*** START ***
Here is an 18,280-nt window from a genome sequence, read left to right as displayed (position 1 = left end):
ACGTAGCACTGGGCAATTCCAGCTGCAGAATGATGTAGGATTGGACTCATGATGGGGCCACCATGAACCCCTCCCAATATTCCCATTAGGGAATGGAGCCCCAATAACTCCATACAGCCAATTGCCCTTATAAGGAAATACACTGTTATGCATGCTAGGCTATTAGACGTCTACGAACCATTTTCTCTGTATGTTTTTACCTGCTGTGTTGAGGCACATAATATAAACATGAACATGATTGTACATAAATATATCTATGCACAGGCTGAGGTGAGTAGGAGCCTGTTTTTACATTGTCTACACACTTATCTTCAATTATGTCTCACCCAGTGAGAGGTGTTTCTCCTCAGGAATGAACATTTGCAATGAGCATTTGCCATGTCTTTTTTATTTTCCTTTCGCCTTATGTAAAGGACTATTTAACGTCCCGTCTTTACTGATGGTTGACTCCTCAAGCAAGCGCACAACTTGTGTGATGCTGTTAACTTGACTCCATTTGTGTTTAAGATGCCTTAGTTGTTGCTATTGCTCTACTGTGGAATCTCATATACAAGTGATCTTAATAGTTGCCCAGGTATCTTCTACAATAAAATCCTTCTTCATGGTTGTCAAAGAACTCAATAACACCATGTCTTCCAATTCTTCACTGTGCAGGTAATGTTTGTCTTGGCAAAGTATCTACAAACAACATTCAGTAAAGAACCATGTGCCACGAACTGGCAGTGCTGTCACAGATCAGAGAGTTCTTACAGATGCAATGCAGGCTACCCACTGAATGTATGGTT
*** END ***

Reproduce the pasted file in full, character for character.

Here is an 18,280-nt window from a genome sequence, read left to right as displayed (position 1 = left end):
ACGTAGCACTGGGCAATTCCAGCTGCAGAATGATGTAGGATTGGACTCATGATGGGGCCACCATGAACCCCTCCCAATATTCCCATTAGGGAATGGAGCCCCAATAACTCCATACAGCCAATTGCCCTTATAAGGAAATACACTGTTATGCATGCTAGGCTATTAGACGTCTACGAACCATTTTCTCTGTATGTTTTTACCTGCTGTGTTGAGGCACATAATATAAACATGAACATGATTGTACATAAATATATCTATGCACAGGCTGAGGTGAGTAGGAGCCTGTTTTTACATTGTCTACACACTTATCTTCAATTATGTCTCACCCAGTGAGAGGTGTTTCTCCTCAGGAATGAACATTTGCAATGAGCATTTGCCATGTCTTTTTTATTTTCCTTTCGCCTTATGTAAAGGACTATTTAACGTCCCGTCTTTACTGATGGTTGACTCCTCAAGCAAGCGCACAACTTGTGTGATGCTGTTAACTTGACTCCATTTGTGTTTAAGATGCCTTAGTTGTTGCTATTGCTCTACTGTGGAATCTCATATACAAGTGATCTTAATAGTTGCCCAGGTATCTTCTACAATAAAATCCTTCTTCATGGTTGTCAAAGAACTCAATAACACCATGTCTTCCAATTCTTCACTGTGCAGGTAATGTTTGTCTTGGCAAAGTATCTACAAACAACATTCAGTAAAGAACCATGTGCCACGAACTGGCAGTGCTGTCACAGATCAGAGAGTTCTTACAGATGCAATGCAGGCTACCCACTGAATGTATGGTT